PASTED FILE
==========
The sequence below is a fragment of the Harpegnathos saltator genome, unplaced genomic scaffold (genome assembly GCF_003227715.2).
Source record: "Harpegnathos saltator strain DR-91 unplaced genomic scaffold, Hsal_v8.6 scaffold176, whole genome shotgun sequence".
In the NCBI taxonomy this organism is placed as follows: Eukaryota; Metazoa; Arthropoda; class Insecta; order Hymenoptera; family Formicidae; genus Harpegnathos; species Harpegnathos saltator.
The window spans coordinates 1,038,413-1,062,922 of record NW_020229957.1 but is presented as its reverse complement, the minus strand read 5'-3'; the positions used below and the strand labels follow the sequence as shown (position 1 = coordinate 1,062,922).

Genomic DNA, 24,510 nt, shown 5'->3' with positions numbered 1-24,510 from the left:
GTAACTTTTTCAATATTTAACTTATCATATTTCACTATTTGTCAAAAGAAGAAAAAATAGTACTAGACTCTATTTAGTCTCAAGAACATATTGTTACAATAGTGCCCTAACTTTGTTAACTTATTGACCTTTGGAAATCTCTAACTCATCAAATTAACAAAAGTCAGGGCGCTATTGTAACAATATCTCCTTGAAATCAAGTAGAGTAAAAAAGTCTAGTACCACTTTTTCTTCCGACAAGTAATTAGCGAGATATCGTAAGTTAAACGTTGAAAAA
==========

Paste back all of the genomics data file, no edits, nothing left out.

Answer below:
The sequence below is a fragment of the Harpegnathos saltator genome, unplaced genomic scaffold (genome assembly GCF_003227715.2).
Source record: "Harpegnathos saltator strain DR-91 unplaced genomic scaffold, Hsal_v8.6 scaffold176, whole genome shotgun sequence".
In the NCBI taxonomy this organism is placed as follows: Eukaryota; Metazoa; Arthropoda; class Insecta; order Hymenoptera; family Formicidae; genus Harpegnathos; species Harpegnathos saltator.
The window spans coordinates 1,038,413-1,062,922 of record NW_020229957.1 but is presented as its reverse complement, the minus strand read 5'-3'; the positions used below and the strand labels follow the sequence as shown (position 1 = coordinate 1,062,922).

Genomic DNA, 24,510 nt, shown 5'->3' with positions numbered 1-24,510 from the left:
GTAACTTTTTCAATATTTAACTTATCATATTTCACTATTTGTCAAAAGAAGAAAAAATAGTACTAGACTCTATTTAGTCTCAAGAACATATTGTTACAATAGTGCCCTAACTTTGTTAACTTATTGACCTTTGGAAATCTCTAACTCATCAAATTAACAAAAGTCAGGGCGCTATTGTAACAATATCTCCTTGAAATCAAGTAGAGTAAAAAAGTCTAGTACCACTTTTTCTTCCGACAAGTAATTAGCGAGATATCGTAAGTTAAACGTTGAAAAA